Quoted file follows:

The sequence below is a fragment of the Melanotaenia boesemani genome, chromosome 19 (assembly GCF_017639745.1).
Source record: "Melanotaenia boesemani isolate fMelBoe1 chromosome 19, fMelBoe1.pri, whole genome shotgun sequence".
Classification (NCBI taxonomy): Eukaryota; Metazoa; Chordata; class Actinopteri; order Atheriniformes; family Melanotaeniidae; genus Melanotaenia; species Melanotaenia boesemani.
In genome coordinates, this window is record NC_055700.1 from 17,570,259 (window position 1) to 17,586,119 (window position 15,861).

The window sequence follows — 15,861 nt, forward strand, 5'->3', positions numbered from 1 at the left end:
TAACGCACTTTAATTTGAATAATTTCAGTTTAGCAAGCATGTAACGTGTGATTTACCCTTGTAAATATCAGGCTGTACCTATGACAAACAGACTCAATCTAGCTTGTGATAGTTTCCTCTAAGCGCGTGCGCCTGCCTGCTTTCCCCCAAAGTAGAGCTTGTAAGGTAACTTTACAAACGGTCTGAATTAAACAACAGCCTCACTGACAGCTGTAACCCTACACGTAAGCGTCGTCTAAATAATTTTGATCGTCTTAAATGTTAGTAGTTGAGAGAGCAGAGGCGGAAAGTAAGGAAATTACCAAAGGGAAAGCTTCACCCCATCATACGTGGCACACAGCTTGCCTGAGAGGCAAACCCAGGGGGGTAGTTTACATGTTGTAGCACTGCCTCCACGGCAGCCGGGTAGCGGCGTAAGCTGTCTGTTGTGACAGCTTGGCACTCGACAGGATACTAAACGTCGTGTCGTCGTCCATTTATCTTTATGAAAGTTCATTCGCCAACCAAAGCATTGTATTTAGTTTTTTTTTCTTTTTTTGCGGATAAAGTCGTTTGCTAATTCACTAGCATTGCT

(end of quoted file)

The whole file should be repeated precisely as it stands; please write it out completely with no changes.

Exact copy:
The sequence below is a fragment of the Melanotaenia boesemani genome, chromosome 19 (assembly GCF_017639745.1).
Source record: "Melanotaenia boesemani isolate fMelBoe1 chromosome 19, fMelBoe1.pri, whole genome shotgun sequence".
Classification (NCBI taxonomy): Eukaryota; Metazoa; Chordata; class Actinopteri; order Atheriniformes; family Melanotaeniidae; genus Melanotaenia; species Melanotaenia boesemani.
In genome coordinates, this window is record NC_055700.1 from 17,570,259 (window position 1) to 17,586,119 (window position 15,861).

The window sequence follows — 15,861 nt, forward strand, 5'->3', positions numbered from 1 at the left end:
TAACGCACTTTAATTTGAATAATTTCAGTTTAGCAAGCATGTAACGTGTGATTTACCCTTGTAAATATCAGGCTGTACCTATGACAAACAGACTCAATCTAGCTTGTGATAGTTTCCTCTAAGCGCGTGCGCCTGCCTGCTTTCCCCCAAAGTAGAGCTTGTAAGGTAACTTTACAAACGGTCTGAATTAAACAACAGCCTCACTGACAGCTGTAACCCTACACGTAAGCGTCGTCTAAATAATTTTGATCGTCTTAAATGTTAGTAGTTGAGAGAGCAGAGGCGGAAAGTAAGGAAATTACCAAAGGGAAAGCTTCACCCCATCATACGTGGCACACAGCTTGCCTGAGAGGCAAACCCAGGGGGGTAGTTTACATGTTGTAGCACTGCCTCCACGGCAGCCGGGTAGCGGCGTAAGCTGTCTGTTGTGACAGCTTGGCACTCGACAGGATACTAAACGTCGTGTCGTCGTCCATTTATCTTTATGAAAGTTCATTCGCCAACCAAAGCATTGTATTTAGTTTTTTTTTCTTTTTTTGCGGATAAAGTCGTTTGCTAATTCACTAGCATTGCT